It is common to count all types of aircraft as “ki 機 (き),” including fighter planes, small aircraft (such as Cessnas), and large passenger planes. They are all counted using “ki” regardless of size. In English, airplanes are generally called “aircraft,” and “ki” has been used as the Japanese translation of this word. Therefore, the unit “ki” has also come to be used when counting aircrafts.


1機/ I-kki いっき, 2機/ Ni-ki にき, 3機/ San-ki さんき, 4機/ Yon-ki よんき, 5機/ Go-ki ごき, 6機/ Ro-kki ろっき,7機/ Nana-ki ななき, 8機/ Hachi-ki はちき, 9機/ Kyu-ki きゅうき, 10機 / Ju-kki じゅっき

One Cessna  >>> 1機 / I-kki いっき
Two fighter planes  >>> 2機/ Ni-ki にき
Seven airplanes >>> 7機 / Nana-ki ななき

4) How to count ships

When counting ships, as with other vehicles, use the basic numbers, one いち, two に, three さん…, are used. However, I think it is the most difficult, because each type of ship has a completely different way of counting. The reason is that there are many ways to count ships may be due to the fact that Japan is an island nation. Countries with close ties to the sea tend to have a wealth of terms and ways of talking about ships and vessels. These counts are derived from the maritime culture and history of navigation, and the insular nature of Japan is the reason behind this.

There is no strict distinction in usage, but smaller vessels such as boats tend to be counted as “~艘 / Sou そう” and larger vessels (tankers, cruise ships, etc.) as “~隻 / Seki せき.”.Competition yachts and boats are counted in “~艇 / Tei てい”. However, yacht racing boats are customarily counted in “~杯 / Hai はい.” Ships are sometimes counted in “~杯 / Hai はい” because of their bulging bodies.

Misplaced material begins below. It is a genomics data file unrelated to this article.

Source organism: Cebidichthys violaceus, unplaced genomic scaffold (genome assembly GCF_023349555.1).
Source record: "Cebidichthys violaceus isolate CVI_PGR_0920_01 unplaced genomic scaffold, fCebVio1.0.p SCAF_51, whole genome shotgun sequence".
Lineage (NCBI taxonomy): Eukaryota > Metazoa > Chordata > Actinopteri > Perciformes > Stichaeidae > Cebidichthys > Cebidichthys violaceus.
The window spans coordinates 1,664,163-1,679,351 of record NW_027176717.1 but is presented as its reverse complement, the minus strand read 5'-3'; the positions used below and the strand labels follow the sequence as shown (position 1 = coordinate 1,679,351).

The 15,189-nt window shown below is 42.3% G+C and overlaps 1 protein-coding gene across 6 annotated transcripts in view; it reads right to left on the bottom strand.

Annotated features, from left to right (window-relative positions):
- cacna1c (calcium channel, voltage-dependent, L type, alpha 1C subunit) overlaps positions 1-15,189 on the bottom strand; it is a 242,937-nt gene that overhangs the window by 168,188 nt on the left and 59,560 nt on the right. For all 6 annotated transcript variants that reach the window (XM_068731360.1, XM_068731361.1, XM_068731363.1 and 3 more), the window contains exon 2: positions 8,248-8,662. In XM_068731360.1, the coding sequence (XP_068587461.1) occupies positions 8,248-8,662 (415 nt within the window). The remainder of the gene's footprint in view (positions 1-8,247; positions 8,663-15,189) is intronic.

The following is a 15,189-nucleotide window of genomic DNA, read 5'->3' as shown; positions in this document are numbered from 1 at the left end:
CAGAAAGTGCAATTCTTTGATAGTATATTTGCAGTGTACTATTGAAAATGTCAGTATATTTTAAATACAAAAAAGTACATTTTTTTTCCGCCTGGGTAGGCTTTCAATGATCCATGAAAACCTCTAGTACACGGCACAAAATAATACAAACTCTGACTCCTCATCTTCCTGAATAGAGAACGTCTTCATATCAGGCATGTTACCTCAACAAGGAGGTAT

~Tei / 艇 (てい)・・Small boat (a yacht, a sports-specific boat, a submersible)
One yacht  >>> 1 艇 / I-teiいってい
Two canoes >>> 2 艇 / Ni-tei にてい

~Sou / 艘 (そう)・・・・Medium and small boats (a barge, a sailboat, a boat)
Two bouts >>> 2 艘 / Ni-sou にそう
One sailboat >>> 1 艘/ I-ssou いっそう

~Seki / 隻 (せき)・・・・Large vessel (a cruise ship, a tanker, a cargo vessel)
One cruse ship / One tanker >>> 1隻 / I-sseki いっせき

~Kan / 艦 (かん)・・・・Fighting ship, Battleship, Cruiser, etc

These vessels can be counted not only by “kan かん” but also by “seki せき.”

One cruiser / One Fighting ship >>>   1艦 / I-kkan いっかん


What I found interesting is that cars are considered a type of machinery and are all roughly counted using “dai だい;” there is no complicated way to count, especially for vehicles, cars, trains, and aircrafts, which have developed in modern times. However, as for the ship, I’d say that the counting system differs in detail depending on the type of ships because Japan is an island nation, and Japanese people have long used ships as vehicles. To be honest, even I, a Japanese person, would be confused. However, if you can change the way you count depending on the type of ships, I must say you are cooler than Japanese people. Thank you for reading to the end.

If you haven’t read my last article on “Unique Way to Count Things in Japan”, check it out at the link below!

2 Comments on “Unique Way to Count Things in JapanPart Ⅱ ~ Vehicles~”

  1. Hi Mieko,

    Great article! Now I have to bookmark it the next time I need to remember my counting words! By the way, would I count Submarines the same way as naval vessels?

  2. Thank you so much for writing this! It’s a complicated topic, but you explained it well! Nice job 🙂